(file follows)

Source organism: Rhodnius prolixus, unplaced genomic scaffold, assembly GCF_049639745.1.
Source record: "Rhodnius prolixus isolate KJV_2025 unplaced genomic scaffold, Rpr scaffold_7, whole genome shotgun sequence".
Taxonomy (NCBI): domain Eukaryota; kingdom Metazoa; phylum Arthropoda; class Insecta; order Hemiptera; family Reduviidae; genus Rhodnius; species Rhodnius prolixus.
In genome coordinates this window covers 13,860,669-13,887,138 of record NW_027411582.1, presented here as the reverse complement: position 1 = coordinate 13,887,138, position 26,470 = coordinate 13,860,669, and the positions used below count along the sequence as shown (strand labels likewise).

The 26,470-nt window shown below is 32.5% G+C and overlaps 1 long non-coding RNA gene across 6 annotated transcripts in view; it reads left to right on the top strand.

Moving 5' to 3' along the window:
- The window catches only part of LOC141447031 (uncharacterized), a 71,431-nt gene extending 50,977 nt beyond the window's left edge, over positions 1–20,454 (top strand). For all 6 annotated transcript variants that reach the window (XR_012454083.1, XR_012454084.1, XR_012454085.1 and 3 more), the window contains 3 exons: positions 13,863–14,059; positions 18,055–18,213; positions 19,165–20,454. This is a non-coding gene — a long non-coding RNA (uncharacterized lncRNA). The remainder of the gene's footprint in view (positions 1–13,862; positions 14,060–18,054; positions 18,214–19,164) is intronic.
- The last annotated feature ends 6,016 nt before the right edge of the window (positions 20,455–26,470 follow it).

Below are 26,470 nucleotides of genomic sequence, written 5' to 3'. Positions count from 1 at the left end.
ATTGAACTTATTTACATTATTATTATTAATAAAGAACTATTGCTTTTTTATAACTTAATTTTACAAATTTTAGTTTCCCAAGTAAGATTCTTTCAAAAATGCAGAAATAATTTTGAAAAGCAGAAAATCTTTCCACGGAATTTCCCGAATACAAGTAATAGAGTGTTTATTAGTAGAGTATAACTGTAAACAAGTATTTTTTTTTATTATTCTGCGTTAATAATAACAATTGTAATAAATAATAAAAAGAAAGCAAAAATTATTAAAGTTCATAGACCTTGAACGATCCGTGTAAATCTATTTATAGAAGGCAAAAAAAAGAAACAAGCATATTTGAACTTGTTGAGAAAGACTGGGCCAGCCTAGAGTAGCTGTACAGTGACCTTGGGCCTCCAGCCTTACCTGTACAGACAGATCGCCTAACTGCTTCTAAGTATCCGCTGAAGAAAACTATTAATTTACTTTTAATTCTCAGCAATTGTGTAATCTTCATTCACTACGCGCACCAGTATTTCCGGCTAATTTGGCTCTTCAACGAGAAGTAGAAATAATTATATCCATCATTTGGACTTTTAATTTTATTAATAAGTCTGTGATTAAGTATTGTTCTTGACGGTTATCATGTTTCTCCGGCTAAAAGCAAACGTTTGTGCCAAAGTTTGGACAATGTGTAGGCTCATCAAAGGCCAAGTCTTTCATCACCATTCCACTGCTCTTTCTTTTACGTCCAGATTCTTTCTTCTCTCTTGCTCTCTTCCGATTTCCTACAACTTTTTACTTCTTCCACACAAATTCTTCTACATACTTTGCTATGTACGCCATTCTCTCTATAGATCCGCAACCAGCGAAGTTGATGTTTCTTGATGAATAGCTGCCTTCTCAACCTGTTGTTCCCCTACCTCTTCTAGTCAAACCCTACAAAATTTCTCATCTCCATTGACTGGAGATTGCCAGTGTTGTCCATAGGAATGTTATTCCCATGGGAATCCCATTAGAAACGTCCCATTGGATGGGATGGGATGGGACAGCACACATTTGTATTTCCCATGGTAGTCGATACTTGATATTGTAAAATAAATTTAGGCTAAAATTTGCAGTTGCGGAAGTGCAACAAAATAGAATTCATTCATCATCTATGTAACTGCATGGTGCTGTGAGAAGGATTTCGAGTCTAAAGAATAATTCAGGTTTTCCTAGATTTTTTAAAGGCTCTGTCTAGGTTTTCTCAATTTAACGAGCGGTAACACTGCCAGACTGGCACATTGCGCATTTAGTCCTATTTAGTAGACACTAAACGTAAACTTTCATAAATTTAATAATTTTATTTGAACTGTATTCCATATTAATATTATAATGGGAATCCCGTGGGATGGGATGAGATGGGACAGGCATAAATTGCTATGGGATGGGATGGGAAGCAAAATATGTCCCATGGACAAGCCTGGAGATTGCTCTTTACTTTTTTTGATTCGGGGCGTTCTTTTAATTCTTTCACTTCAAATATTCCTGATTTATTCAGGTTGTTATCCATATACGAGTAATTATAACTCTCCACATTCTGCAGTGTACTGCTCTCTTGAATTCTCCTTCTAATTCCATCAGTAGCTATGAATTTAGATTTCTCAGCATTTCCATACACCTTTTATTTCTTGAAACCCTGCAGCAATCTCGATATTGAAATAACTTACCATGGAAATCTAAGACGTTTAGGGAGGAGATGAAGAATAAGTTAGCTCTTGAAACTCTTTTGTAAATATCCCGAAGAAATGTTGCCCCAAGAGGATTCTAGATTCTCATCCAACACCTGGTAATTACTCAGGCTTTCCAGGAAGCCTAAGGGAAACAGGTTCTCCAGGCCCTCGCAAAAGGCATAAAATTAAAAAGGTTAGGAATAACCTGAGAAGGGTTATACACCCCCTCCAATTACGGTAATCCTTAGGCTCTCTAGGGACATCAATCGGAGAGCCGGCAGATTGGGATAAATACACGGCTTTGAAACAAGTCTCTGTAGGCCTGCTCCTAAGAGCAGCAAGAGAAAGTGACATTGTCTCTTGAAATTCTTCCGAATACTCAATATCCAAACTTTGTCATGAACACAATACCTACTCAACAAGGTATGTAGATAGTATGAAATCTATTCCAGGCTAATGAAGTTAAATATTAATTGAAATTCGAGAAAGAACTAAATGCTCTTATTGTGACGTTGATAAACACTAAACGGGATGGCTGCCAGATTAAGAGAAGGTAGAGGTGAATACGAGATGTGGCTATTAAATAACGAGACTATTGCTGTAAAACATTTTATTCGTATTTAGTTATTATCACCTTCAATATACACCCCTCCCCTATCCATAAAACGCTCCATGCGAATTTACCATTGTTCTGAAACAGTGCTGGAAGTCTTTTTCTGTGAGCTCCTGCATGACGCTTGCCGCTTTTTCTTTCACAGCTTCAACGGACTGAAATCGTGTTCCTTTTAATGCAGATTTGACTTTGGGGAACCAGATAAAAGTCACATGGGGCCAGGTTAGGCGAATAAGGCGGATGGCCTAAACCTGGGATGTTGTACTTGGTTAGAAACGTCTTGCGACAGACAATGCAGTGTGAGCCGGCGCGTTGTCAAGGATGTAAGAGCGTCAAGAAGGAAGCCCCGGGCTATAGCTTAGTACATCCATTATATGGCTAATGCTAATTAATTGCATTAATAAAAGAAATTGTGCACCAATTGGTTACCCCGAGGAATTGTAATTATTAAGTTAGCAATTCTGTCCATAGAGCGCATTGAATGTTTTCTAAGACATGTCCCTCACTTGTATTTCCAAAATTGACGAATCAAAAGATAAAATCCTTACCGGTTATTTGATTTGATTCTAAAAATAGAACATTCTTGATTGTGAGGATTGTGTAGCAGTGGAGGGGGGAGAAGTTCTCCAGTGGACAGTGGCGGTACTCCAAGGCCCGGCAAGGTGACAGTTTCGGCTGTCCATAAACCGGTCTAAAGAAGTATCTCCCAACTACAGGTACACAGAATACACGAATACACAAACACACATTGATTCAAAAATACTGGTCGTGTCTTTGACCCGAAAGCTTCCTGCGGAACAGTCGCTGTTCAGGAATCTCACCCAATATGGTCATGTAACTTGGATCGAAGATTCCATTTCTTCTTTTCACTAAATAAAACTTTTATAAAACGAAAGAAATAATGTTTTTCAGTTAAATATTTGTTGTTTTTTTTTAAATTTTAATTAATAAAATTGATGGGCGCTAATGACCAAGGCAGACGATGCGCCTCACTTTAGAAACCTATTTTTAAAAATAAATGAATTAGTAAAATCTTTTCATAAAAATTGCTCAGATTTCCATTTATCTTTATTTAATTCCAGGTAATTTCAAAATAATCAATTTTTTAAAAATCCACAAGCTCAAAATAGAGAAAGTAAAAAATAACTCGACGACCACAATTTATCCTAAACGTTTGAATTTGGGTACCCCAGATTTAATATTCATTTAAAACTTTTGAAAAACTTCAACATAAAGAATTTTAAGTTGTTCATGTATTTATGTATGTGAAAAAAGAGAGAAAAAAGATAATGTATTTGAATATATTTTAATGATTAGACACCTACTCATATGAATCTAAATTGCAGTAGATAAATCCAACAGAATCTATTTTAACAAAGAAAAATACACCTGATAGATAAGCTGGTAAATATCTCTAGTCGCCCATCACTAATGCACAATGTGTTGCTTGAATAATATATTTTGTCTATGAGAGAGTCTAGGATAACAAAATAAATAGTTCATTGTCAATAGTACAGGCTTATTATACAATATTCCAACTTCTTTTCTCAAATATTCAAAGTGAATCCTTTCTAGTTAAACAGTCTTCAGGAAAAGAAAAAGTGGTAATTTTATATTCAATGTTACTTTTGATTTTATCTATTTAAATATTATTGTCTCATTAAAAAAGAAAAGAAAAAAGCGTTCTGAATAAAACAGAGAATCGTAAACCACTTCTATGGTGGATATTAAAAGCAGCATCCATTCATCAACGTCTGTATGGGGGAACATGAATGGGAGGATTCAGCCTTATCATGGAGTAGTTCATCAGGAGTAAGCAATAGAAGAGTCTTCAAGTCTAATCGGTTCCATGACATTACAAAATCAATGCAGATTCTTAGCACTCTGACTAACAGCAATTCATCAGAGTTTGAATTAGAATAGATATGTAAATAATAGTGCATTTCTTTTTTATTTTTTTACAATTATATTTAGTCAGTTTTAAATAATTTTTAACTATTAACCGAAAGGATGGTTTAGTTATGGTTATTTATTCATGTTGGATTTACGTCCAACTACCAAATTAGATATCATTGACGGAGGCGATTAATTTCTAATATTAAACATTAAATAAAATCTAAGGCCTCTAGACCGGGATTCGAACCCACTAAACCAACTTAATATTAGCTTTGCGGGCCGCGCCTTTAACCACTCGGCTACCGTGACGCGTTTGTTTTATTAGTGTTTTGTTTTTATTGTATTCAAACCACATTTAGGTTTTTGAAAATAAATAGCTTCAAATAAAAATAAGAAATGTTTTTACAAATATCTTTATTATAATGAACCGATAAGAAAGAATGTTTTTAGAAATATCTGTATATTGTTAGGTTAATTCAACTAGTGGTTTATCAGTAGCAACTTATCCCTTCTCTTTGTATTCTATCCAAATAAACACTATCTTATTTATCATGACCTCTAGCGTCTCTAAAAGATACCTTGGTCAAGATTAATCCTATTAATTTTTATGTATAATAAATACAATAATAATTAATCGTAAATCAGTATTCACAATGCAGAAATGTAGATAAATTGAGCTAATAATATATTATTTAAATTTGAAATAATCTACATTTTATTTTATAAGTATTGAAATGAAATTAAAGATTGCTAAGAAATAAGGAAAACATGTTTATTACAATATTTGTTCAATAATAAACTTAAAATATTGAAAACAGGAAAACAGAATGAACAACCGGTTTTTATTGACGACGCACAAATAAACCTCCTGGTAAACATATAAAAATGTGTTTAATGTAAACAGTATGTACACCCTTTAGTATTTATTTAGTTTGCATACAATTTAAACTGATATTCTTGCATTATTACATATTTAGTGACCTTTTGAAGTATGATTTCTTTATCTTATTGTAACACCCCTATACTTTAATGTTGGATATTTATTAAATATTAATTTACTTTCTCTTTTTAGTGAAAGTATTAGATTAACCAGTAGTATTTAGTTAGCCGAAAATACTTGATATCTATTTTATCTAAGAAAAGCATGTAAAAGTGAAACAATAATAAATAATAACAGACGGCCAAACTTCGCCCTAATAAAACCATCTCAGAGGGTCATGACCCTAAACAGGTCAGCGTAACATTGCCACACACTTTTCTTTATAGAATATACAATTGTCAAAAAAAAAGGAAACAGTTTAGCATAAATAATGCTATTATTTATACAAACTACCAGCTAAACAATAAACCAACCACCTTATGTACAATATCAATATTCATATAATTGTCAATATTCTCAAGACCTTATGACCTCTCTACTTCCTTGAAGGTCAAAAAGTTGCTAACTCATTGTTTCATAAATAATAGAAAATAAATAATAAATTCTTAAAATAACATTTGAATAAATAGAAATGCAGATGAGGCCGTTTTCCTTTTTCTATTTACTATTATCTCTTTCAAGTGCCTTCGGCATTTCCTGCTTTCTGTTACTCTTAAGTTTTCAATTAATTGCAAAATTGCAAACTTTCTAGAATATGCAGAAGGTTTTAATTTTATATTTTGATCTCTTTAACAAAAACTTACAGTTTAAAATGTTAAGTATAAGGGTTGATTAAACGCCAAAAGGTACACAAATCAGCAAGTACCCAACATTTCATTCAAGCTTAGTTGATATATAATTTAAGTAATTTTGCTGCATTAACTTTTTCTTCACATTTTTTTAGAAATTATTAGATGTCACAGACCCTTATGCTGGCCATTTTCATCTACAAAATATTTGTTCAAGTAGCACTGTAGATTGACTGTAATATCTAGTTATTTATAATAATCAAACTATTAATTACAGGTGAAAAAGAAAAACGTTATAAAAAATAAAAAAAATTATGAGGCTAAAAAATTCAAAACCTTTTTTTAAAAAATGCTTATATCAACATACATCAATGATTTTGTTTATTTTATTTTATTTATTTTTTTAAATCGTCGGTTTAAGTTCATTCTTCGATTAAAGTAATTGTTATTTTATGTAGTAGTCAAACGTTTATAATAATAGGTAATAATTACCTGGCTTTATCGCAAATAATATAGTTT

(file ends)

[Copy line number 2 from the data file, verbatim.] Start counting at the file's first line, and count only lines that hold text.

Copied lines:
Source record: "Rhodnius prolixus isolate KJV_2025 unplaced genomic scaffold, Rpr scaffold_7, whole genome shotgun sequence".